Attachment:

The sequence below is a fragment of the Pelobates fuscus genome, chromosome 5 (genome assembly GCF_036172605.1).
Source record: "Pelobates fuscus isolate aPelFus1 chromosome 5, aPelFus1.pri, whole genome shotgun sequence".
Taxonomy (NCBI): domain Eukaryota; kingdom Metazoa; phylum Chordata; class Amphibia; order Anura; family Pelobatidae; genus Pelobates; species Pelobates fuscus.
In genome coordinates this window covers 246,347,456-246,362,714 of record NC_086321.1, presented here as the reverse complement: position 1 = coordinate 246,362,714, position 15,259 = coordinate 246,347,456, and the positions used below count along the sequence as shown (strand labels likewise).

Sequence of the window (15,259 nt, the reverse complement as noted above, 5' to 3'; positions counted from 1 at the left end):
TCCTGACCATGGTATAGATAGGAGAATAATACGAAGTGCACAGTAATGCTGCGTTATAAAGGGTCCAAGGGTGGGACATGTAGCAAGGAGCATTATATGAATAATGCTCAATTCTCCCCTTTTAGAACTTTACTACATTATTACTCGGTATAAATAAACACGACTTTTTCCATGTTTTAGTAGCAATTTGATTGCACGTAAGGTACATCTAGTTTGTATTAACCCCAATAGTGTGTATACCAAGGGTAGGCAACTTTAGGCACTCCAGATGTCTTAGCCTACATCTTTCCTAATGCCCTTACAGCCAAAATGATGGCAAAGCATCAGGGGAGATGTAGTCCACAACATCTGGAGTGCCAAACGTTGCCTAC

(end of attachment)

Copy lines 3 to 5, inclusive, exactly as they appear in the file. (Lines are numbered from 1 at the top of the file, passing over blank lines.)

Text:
Taxonomy (NCBI): domain Eukaryota; kingdom Metazoa; phylum Chordata; class Amphibia; order Anura; family Pelobatidae; genus Pelobates; species Pelobates fuscus.
In genome coordinates this window covers 246,347,456-246,362,714 of record NC_086321.1, presented here as the reverse complement: position 1 = coordinate 246,362,714, position 15,259 = coordinate 246,347,456, and the positions used below count along the sequence as shown (strand labels likewise).

Sequence of the window (15,259 nt, the reverse complement as noted above, 5' to 3'; positions counted from 1 at the left end):